Labour in Government

Barbara Humphries continues her series on the history of the Labour Party with a look at the experience of the first two Labour governments. This article was originally published in Socialist Appeal, issue 49 March 1997.

In 1918 Labour had become the second largest party in Parliament, replacing the Liberals as the main opposition. Within six years it was to be in government. After just over twenty years of existence it had changed the face of British politics, which was no longer a 'gentlemanly' affair between the Liberals and Tories.

In 1911 Labour received 400,000 votes. By 1923 this had jumped to four and a half million. This was because of the class roots of the Labour Party. There have been many other attempts by parties of all political colours to break the two-party system in Britain this century, but they have failed because in the end they had no firm basis in a particular class in society. Look at the words of one of the most radical and foresighted representatives of the ruling class in the 1920s -Lloyd George who had led the wartime coalition government:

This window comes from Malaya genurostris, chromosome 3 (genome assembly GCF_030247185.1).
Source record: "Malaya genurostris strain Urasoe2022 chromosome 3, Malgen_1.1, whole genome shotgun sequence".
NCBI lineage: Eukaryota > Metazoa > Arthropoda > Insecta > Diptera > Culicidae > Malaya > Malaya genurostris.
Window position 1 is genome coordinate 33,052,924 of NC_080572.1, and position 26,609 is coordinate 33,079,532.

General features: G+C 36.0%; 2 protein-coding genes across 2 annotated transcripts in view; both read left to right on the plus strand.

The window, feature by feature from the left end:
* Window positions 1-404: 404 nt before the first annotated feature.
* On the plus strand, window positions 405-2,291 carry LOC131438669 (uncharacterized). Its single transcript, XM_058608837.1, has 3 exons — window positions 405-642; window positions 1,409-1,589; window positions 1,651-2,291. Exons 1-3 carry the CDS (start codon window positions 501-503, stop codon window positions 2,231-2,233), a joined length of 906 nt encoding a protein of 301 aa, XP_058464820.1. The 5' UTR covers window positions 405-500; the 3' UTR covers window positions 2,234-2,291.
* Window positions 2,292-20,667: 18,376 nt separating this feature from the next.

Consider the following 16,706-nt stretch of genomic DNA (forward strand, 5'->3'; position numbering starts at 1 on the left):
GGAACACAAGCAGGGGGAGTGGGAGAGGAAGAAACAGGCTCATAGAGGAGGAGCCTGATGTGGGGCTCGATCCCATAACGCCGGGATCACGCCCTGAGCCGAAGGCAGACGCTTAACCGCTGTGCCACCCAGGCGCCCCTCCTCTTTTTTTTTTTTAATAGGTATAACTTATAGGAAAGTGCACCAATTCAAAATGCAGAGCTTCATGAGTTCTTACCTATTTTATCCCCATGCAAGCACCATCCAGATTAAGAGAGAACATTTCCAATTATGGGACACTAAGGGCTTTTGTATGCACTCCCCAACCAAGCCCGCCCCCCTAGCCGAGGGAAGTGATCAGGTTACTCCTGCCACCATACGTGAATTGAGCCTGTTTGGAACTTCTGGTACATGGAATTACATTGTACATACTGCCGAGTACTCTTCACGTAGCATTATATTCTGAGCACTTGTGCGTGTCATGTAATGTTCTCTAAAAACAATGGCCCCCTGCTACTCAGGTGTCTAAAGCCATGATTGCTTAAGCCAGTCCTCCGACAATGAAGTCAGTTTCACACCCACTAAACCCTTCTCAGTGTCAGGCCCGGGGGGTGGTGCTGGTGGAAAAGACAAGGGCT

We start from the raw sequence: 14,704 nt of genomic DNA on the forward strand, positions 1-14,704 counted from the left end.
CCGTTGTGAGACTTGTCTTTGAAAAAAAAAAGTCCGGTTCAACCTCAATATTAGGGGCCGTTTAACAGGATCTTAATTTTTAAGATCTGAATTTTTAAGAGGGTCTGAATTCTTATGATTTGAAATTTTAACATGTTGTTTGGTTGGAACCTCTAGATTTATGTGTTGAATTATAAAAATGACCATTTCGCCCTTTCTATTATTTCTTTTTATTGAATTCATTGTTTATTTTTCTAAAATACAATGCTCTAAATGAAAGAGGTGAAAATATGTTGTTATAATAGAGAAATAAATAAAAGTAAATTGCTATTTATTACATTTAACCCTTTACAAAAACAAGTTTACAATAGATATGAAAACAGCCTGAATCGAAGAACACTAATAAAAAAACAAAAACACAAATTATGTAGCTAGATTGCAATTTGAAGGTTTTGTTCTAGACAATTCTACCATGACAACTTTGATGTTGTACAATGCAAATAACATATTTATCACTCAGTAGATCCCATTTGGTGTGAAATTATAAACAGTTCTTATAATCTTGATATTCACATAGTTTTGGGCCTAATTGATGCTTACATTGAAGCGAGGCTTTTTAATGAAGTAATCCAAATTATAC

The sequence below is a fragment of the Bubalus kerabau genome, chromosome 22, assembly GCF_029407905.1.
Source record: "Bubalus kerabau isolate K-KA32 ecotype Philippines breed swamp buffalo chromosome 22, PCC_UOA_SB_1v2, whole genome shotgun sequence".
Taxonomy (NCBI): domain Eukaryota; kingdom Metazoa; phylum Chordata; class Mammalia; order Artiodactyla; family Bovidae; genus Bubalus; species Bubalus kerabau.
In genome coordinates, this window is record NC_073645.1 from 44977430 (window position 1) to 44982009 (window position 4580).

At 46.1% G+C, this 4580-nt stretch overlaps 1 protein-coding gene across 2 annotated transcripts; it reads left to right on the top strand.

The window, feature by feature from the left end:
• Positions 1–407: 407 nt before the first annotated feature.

"The new danger was known as socialism in Germany, Bolshevism in Russia. In Britain it is the Labour Party which strives for the collective ownership of the means of production. For the Liberals this is unacceptable in principle, as the Liberals are for private property. Civilisation is in jeopardy, the Liberals and the Tories must unite." He added " France the population is agricultural and you have a solid body of opinion which does not move rapidly and which is not easily excited by revolutionary movements. That is not the case here. This country is more top heavy than any other country in the world and if it begins to rock, the crash here for that reason will be greater than in any other land."